For example, Fox News lies and distorts in an effort to excuse-make for the killing of Eric Garner. The New York Daily News's Denis Hamill denies the obvious by suggesting that reckless and wanton criminal behavior by the police in black and brown communities can somehow be separated from institutional and interpersonal white racism. The online sewers of the Right-wing have instinctively defended Eric Garner's killing by the New York Police Department.

Once again, in the Right-wing media echo chamber authoritarian idealization and idolization of police authority combines with white racism to legitimate white on black murder. Because racism and conservatism are one and the same thing in the post civil rights era, there can be no other outcome.

The White Gaze is almost magical in its ability to commit acts of transmutation on the truth, twisting and distorting it, to serve the political, psychic, emotional, and social needs of whiteness.

The result? The truth-claims of black and brown folks about the reality that is white racism, as well as the contours of life in a white dominated society, are dismissed. Black and brown folks are made into the crazy ones, the overly sensitive, the reverse racists, grievance mongers, or "anti-white".

Eric Garner's slotting in the black necropolis was committed by the same logic that justified the murder of Trayvon Martin, Renisha McBrideJonathan Ferrell, Jordan Davis, and Kenneth Chamberlain Sr..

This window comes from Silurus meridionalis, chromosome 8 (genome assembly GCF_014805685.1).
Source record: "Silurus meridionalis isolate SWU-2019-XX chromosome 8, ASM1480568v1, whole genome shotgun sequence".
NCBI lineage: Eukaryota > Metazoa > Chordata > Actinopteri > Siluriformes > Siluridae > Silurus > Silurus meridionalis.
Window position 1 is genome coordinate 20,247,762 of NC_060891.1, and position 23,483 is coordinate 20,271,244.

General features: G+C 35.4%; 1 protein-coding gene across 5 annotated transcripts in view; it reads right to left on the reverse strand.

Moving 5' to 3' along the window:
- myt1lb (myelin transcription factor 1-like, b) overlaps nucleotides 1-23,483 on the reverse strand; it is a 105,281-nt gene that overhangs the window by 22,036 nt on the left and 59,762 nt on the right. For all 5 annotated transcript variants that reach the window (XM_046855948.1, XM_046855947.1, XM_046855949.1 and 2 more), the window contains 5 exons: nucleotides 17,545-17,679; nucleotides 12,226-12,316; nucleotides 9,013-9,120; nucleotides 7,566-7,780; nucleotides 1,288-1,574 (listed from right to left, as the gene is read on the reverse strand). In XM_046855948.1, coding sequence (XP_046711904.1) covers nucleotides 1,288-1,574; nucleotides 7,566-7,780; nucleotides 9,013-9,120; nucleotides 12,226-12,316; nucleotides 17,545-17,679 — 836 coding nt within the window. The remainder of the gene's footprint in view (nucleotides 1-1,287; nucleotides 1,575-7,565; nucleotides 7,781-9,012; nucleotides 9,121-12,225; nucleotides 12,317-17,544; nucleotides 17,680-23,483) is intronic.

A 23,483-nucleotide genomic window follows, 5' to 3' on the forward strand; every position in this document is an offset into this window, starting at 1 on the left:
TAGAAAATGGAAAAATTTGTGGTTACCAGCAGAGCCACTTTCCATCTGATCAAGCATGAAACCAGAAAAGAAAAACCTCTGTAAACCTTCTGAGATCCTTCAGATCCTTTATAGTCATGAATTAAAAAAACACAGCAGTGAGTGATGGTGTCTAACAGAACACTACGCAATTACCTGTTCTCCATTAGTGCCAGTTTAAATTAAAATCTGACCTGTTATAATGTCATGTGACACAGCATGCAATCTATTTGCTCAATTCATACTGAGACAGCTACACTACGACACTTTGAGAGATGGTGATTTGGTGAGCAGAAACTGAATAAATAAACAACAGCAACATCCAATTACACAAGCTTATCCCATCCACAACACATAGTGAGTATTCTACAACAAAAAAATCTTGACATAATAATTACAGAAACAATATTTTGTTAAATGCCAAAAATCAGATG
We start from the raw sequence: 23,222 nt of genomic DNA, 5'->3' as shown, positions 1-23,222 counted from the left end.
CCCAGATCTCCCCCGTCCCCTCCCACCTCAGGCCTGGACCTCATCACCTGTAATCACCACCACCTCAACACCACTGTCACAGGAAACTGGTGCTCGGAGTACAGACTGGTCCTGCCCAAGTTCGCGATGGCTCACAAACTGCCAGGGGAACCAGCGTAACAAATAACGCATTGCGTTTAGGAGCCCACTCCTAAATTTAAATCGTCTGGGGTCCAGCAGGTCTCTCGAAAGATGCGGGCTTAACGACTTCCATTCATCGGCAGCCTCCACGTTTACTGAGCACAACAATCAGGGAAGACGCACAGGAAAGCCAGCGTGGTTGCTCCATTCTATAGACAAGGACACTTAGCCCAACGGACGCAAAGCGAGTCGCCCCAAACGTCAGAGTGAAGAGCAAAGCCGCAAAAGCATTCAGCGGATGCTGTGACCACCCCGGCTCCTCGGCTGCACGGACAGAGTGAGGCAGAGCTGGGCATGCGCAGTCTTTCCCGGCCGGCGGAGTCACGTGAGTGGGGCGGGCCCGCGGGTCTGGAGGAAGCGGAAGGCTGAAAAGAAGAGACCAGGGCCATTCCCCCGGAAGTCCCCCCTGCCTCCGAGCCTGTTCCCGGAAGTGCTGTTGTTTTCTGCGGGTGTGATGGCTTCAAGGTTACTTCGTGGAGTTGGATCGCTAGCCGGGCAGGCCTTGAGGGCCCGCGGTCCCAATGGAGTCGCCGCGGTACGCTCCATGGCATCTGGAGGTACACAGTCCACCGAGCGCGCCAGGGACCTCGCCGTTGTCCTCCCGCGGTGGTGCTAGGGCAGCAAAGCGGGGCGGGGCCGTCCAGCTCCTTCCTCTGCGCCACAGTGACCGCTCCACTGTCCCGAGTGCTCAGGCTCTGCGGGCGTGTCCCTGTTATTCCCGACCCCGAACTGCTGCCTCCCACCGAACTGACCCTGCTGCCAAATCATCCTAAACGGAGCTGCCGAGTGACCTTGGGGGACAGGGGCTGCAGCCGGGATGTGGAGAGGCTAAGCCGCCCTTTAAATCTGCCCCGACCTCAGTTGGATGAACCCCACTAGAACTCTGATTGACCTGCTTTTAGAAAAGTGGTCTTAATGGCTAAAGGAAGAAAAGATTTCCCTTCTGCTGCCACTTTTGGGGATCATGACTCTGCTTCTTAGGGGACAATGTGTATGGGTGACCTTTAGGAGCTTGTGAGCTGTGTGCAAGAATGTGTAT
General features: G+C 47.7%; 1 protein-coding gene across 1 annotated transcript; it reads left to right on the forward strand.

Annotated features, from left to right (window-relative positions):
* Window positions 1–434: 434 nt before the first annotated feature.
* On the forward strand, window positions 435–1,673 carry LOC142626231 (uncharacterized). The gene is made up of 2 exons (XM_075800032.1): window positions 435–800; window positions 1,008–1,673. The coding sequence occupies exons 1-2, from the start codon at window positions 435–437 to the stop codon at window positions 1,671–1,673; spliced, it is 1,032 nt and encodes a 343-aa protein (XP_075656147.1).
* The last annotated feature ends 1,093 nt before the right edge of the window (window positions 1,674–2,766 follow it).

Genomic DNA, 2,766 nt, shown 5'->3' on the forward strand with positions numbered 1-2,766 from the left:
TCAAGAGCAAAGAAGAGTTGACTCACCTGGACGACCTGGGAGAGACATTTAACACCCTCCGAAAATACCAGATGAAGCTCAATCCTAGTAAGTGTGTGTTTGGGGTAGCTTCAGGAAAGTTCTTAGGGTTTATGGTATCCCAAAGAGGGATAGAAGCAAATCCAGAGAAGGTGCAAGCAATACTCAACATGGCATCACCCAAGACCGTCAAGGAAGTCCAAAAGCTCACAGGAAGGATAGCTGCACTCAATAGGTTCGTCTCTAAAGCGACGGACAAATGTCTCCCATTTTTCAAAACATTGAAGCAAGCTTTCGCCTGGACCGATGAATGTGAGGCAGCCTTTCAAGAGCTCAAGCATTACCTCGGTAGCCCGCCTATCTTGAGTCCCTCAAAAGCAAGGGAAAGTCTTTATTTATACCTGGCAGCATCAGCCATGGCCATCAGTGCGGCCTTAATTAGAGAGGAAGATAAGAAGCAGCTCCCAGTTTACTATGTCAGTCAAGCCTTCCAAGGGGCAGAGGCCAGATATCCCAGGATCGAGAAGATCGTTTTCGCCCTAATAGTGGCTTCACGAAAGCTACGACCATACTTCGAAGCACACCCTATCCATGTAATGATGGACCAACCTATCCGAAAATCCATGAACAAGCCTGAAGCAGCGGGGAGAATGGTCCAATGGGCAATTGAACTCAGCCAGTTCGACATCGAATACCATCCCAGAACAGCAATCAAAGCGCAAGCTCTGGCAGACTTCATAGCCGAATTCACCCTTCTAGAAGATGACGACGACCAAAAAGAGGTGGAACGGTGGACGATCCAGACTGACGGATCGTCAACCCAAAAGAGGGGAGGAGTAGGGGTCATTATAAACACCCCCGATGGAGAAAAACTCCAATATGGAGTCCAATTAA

In the United States, the black body is a crime. The black body deserves punishment. The black body is somehow dangerous and especially provocative. To be in the black body means that you are de facto a criminal until proven innocent. The legal dictate of innocent until proven guilty is inverted. Black humanity is existential criminality.

In the White racial imagination, Eric Garner provoked his own killing, Trayvon Martin's iced tea and candy were deadly weapons, Renisha McBride should have been shot in the face because she knocked on a stranger's door, Jonathan Ferrell was a giant black beast who scared the police, and Jordan Davis was "disrespectful" and "uppity", his "loud" music constituting an assault and threat that should be met with lethal force by any "reasonable" person. Lynching victims were killed by the same white logic too. They transgressed white authority and white norms. In doing so, the black lynching victim committed a type of suicide.

Following the Rodney King trial, the philosopher Judith Butler struggled to make sense of how the White Gaze can legitimate white on black racial violence in the face of obvious photographic (and other) evidence that clearly shows the black and brown body as the victim and not the perpetrator of a crime.

She frames her confusion in the following way: